CLEVELAND (Reuters) - Ohio is set to execute a man on Wednesday who was convicted of killing a six-month-old girl during a drunken sexual assault in 1998.
Steven T. Smith, 46, is scheduled to be put to death by lethal injection at a state prison in Lucasville, Ohio, according to the state corrections department.
If the execution is carried out, Smith would be the tenth person executed in the United States this year and the second in Ohio, according to the Death Penalty Information Center.
Smith was convicted of killing Autumn Carter, the daughter of his live-in girlfriend, Kesha Frye, in what prosecutors said was a drunken sexual assault that lasted up to 30 minutes in their home in Mansfield, Ohio.
Richland County Prosecutor James Mayer told a parole board hearing that Smith shook Autumn violently, banged her head with his hands and slammed her so hard into a couch that its fabric left an impression on her face.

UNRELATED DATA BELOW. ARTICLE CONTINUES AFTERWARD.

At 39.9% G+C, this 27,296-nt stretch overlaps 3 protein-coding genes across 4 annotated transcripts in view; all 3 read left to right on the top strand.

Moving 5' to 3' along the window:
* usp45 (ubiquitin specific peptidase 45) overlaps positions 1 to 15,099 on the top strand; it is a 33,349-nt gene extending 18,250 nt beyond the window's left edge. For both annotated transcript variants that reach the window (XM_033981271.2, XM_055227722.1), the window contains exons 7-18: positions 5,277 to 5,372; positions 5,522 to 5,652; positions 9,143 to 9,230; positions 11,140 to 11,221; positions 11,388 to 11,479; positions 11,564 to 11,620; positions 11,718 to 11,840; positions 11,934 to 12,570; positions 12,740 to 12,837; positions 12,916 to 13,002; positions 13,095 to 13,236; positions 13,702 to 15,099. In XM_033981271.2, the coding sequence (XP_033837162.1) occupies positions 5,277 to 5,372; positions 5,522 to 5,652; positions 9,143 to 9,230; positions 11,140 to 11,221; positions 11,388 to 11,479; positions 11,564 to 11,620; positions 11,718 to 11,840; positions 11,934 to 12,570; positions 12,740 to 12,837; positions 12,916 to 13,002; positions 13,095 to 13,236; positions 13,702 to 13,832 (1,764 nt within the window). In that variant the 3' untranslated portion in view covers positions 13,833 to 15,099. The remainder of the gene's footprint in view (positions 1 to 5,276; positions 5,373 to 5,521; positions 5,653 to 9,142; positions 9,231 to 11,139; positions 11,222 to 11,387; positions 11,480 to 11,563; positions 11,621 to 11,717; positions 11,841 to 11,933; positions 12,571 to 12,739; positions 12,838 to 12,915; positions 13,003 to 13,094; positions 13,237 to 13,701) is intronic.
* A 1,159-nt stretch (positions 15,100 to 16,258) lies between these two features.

A coroner had found that Autumn’s injuries included retinal hemorrhage, optic nerve damage and subdural bleeding.
Smith asked a parole board panel during an appearance in March to commute his sentence to life in prison. He said he was heavily intoxicated that night and had no memory of the events.
Smith admitted to the panel that he had killed Autumn, but said he did not intend to. He said he had started drinking at age 15 and had a history of alcohol-induced blackouts.
Defense attorney Joseph Wilhelm said Smith was too drunk to appreciate his actions and Autumn’s death was an accident, making a death sentence inappropriate. Jurors should have been allowed to consider involuntary manslaughter, a lesser charge, he said.
Prosecutors said that Smith was seen by neighbors throwing away beer cans and Autumn’s diaper that night after her death was discovered, indicating he was aware of his actions.
Ohio parole board members unanimously voted against recommending clemency. Republican Governor John Kasich, who has granted clemency to four death row inmates, rejected Smith’s bid for clemency.
Editing by David Bailey, Greg McCune and Andrew Hay